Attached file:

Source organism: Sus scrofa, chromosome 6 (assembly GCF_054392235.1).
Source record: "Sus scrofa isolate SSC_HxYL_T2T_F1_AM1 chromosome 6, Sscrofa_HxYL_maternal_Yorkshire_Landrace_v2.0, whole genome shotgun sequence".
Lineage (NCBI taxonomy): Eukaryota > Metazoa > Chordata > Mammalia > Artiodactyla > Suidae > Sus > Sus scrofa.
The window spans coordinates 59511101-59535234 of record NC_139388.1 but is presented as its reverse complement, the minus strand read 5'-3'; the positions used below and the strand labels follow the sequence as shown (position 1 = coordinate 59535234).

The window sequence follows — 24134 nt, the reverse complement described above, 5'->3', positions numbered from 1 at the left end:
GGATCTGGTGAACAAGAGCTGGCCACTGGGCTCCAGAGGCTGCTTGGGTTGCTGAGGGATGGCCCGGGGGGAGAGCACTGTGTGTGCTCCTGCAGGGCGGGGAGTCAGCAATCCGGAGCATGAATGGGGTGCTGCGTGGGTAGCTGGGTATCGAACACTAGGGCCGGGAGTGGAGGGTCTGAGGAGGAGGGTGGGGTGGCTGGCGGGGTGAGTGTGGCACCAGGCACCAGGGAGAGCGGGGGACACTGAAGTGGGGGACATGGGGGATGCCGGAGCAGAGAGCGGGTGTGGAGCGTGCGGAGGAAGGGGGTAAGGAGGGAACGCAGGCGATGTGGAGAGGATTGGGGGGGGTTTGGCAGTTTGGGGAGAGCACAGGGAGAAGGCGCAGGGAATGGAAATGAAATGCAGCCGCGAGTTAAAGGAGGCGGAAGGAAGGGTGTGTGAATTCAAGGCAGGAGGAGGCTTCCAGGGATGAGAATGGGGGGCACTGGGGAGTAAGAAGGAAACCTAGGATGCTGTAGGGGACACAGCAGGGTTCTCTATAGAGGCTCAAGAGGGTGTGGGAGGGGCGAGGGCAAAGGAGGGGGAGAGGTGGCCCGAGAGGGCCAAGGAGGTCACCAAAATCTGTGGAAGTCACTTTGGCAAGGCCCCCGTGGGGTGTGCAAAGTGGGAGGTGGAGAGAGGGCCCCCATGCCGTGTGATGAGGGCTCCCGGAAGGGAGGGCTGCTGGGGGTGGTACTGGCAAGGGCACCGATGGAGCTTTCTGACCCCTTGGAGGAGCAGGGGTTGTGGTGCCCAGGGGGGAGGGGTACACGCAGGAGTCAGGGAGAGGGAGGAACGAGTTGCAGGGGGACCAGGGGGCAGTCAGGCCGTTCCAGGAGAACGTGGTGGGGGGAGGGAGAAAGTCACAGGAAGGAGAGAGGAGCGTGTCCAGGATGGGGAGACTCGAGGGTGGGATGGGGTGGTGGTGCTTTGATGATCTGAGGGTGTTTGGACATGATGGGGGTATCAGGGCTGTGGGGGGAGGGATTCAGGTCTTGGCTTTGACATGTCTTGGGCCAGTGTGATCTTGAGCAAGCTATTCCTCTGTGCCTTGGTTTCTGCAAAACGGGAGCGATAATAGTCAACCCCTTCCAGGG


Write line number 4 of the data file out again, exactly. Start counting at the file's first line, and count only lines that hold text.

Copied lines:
The window spans coordinates 59511101-59535234 of record NC_139388.1 but is presented as its reverse complement, the minus strand read 5'-3'; the positions used below and the strand labels follow the sequence as shown (position 1 = coordinate 59535234).